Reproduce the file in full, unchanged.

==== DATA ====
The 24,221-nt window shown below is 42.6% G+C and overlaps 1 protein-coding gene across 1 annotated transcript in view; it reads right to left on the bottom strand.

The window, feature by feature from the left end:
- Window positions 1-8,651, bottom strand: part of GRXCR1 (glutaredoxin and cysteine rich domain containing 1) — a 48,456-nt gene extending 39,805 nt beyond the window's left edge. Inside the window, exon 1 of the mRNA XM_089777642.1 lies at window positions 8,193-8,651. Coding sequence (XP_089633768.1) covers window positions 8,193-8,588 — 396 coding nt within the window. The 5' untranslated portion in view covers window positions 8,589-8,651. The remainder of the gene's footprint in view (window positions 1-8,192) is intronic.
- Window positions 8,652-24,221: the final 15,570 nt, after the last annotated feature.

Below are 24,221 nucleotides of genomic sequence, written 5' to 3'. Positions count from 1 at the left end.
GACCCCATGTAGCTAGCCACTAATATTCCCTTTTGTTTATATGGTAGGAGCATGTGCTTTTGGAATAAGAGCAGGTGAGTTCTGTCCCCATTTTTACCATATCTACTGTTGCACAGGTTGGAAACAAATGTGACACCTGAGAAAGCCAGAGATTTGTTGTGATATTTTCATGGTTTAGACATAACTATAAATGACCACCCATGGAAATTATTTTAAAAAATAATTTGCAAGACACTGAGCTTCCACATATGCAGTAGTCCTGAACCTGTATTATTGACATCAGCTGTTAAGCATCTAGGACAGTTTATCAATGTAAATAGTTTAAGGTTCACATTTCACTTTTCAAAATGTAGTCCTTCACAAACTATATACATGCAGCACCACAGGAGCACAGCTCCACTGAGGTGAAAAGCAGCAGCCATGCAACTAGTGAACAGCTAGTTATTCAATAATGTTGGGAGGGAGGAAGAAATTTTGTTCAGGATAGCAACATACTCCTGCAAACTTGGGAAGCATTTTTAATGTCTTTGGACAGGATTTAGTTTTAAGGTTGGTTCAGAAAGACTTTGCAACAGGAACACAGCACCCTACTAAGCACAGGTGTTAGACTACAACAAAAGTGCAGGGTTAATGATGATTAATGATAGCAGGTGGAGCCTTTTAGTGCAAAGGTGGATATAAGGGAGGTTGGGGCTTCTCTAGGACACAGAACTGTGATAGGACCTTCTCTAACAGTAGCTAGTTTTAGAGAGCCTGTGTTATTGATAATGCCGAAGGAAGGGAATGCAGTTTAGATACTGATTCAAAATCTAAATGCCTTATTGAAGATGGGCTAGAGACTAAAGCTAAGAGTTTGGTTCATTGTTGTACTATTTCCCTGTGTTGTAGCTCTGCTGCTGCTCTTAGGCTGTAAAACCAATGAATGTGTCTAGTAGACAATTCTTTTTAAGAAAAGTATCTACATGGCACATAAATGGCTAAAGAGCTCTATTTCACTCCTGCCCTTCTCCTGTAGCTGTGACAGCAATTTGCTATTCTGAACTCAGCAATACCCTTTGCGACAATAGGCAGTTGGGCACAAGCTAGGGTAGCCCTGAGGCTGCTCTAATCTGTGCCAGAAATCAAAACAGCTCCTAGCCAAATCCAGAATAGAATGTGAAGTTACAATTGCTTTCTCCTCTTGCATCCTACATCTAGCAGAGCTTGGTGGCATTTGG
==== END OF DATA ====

The 24,221-nt window shown below is 42.6% G+C and overlaps 1 protein-coding gene across 1 annotated transcript in view; it reads right to left on the bottom strand.

The window, feature by feature from the left end:
- Window positions 1-8,651, bottom strand: part of GRXCR1 (glutaredoxin and cysteine rich domain containing 1) — a 48,456-nt gene extending 39,805 nt beyond the window's left edge. Inside the window, exon 1 of the mRNA XM_089777642.1 lies at window positions 8,193-8,651. Coding sequence (XP_089633768.1) covers window positions 8,193-8,588 — 396 coding nt within the window. The 5' untranslated portion in view covers window positions 8,589-8,651. The remainder of the gene's footprint in view (window positions 1-8,192) is intronic.
- Window positions 8,652-24,221: the final 15,570 nt, after the last annotated feature.

Below are 24,221 nucleotides of genomic sequence, written 5' to 3'. Positions count from 1 at the left end.
GACCCCATGTAGCTAGCCACTAATATTCCCTTTTGTTTATATGGTAGGAGCATGTGCTTTTGGAATAAGAGCAGGTGAGTTCTGTCCCCATTTTTACCATATCTACTGTTGCACAGGTTGGAAACAAATGTGACACCTGAGAAAGCCAGAGATTTGTTGTGATATTTTCATGGTTTAGACATAACTATAAATGACCACCCATGGAAATTATTTTAAAAAATAATTTGCAAGACACTGAGCTTCCACATATGCAGTAGTCCTGAACCTGTATTATTGACATCAGCTGTTAAGCATCTAGGACAGTTTATCAATGTAAATAGTTTAAGGTTCACATTTCACTTTTCAAAATGTAGTCCTTCACAAACTATATACATGCAGCACCACAGGAGCACAGCTCCACTGAGGTGAAAAGCAGCAGCCATGCAACTAGTGAACAGCTAGTTATTCAATAATGTTGGGAGGGAGGAAGAAATTTTGTTCAGGATAGCAACATACTCCTGCAAACTTGGGAAGCATTTTTAATGTCTTTGGACAGGATTTAGTTTTAAGGTTGGTTCAGAAAGACTTTGCAACAGGAACACAGCACCCTACTAAGCACAGGTGTTAGACTACAACAAAAGTGCAGGGTTAATGATGATTAATGATAGCAGGTGGAGCCTTTTAGTGCAAAGGTGGATATAAGGGAGGTTGGGGCTTCTCTAGGACACAGAACTGTGATAGGACCTTCTCTAACAGTAGCTAGTTTTAGAGAGCCTGTGTTATTGATAATGCCGAAGGAAGGGAATGCAGTTTAGATACTGATTCAAAATCTAAATGCCTTATTGAAGATGGGCTAGAGACTAAAGCTAAGAGTTTGGTTCATTGTTGTACTATTTCCCTGTGTTGTAGCTCTGCTGCTGCTCTTAGGCTGTAAAACCAATGAATGTGTCTAGTAGACAATTCTTTTTAAGAAAAGTATCTACATGGCACATAAATGGCTAAAGAGCTCTATTTCACTCCTGCCCTTCTCCTGTAGCTGTGACAGCAATTTGCTATTCTGAACTCAGCAATACCCTTTGCGACAATAGGCAGTTGGGCACAAGCTAGGGTAGCCCTGAGGCTGCTCTAATCTGTGCCAGAAATCAAAACAGCTCCTAGCCAAATCCAGAATAGAATGTGAAGTTACAATTGCTTTCTCCTCTTGCATCCTACATCTAGCAGAGCTTGGTGGCATTTGG